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Heads under pressure to keep worst-behaved pupils

Headteachers say they feel unable to exclude some of their worst behaved pupils because of a lack of space in pupil referral units (PRUs).

They also say that new exclusion regulations, which make schools responsible for pupils' education from the sixth day of an exclusion, are forcing them to take back misbehaving youngsters earlier than they would like.

Behaviour will be one of the main topics of discussion at the Easter teacher union conferences. When the NASUWT meets in Birmingham next week, teachers will argue that thousands of working-class pupils are having their education ruined by disruptive pupils. They will warn that the six- day rule, and pressure from local authorities to reduce exclusions, are putting staff and pupils at risk.

A straw poll of councils by The TES found 19 that said their PRUs were near capacity or, in some cases, over capacity. Eight said they had spare capacity, while seven others said they had created spaces as they were needed.

A spokesman for Shropshire County Council, whose one PRU is full, said: "Capacity is an ongoing problem, exacerbated by the exclusion regulations."

The NASUWT has published a blacklist of 32 of the country's worst-behaved pupils who were allowed back into classrooms last year despite wielding knives and scissors against staff and classmates, or making death threats and malicious allegations.

The union will vote next week to authorise strike action in schools where pupil discipline has broken down. Members will call for "punitive action" against school leaders or governors who fail to report assaults.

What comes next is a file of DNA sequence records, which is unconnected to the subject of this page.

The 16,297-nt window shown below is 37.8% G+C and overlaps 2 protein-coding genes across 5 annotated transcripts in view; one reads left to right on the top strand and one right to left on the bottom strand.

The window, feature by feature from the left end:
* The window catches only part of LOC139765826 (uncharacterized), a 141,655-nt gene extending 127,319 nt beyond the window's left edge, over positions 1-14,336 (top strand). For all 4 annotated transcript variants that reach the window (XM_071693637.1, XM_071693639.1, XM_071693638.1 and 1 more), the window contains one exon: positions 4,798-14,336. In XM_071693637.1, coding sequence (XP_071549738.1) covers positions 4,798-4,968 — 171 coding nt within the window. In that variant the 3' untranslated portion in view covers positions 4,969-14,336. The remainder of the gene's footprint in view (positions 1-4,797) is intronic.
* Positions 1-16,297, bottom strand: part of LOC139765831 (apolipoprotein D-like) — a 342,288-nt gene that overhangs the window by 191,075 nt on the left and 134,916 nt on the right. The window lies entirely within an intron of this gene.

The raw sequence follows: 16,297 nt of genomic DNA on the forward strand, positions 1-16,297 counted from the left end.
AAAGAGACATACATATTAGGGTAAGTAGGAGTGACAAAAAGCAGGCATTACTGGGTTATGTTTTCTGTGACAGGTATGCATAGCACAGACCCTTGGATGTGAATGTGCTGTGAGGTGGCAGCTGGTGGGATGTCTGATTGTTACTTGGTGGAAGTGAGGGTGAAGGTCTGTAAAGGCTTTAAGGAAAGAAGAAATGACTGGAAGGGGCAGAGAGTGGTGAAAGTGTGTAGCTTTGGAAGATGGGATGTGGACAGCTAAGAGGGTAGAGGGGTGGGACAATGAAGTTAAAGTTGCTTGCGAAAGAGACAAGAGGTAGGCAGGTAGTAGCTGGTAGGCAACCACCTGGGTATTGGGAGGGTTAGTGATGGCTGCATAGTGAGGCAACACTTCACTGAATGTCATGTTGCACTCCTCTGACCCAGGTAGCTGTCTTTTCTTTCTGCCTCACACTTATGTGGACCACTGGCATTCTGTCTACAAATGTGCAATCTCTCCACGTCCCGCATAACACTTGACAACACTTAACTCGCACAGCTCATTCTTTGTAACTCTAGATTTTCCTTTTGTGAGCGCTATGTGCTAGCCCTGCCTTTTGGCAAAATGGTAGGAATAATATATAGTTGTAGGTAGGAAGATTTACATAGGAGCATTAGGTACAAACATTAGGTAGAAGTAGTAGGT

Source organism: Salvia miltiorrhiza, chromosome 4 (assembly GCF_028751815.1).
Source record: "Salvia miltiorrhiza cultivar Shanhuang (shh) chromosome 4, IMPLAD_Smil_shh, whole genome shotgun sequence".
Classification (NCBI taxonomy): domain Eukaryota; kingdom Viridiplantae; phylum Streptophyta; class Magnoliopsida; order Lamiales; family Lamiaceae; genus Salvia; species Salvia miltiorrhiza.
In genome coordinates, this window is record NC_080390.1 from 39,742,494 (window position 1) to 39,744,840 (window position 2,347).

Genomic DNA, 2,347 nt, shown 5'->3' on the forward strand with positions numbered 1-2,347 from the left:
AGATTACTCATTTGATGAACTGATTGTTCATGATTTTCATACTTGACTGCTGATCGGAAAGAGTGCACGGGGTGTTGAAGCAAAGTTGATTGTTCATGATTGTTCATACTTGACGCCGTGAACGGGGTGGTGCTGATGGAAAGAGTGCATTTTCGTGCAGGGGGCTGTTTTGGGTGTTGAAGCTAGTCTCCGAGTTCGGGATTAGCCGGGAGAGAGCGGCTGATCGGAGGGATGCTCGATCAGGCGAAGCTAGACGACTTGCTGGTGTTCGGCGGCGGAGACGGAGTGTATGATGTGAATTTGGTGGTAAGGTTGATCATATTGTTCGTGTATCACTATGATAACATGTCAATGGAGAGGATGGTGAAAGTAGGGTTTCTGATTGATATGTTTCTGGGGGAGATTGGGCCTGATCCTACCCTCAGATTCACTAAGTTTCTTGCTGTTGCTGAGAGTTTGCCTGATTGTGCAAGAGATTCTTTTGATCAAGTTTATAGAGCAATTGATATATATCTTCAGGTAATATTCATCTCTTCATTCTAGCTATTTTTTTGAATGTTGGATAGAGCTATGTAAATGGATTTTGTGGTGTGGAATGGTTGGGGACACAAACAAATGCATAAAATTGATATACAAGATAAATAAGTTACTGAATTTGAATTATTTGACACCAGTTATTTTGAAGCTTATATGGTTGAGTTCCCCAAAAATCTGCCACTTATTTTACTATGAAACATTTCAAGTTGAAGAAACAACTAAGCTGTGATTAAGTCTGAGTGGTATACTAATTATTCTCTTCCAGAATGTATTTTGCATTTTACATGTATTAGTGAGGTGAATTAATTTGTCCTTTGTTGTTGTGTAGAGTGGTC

A survey of 800 members of the Association of Teachers and Lecturers suggested that one in 10 had been injured by pupils.

Mary Bousted, the union's general secretary, told its annual conference in Torquay this week that poor behaviour was driving away teachers at an "alarming rate": 65 per cent of them have considered leaving the profession.

"It is also damaging the chances of other pupils during lessons by causing major disruption," she said.

Jean Roberts, a primary teacher in London, said pupil behaviour was getting worse. She had permanent scars on her legs where she had been kicked while restraining pupils.

The National Union of Teachers will also call for more robust support for teachers who have been physically and verbally attacked.

The difficulties headteachers have excluding pupils may be exacerbated by two human rights law firms. They are jointly taking court action, arguing that heads should be allowed to exclude pupils only if their evidence of wrongdoing meets the criminal standard of proven beyond reasonable doubt.

In one case, a 14-year-old boy was excluded after being accused of dealing in cannabis; in the other, a boy was excluded for carrying a knife. Neither the cannabis nor the knife was found, and the lawyers are challenging the credibility of witnesses to the alleged offences.

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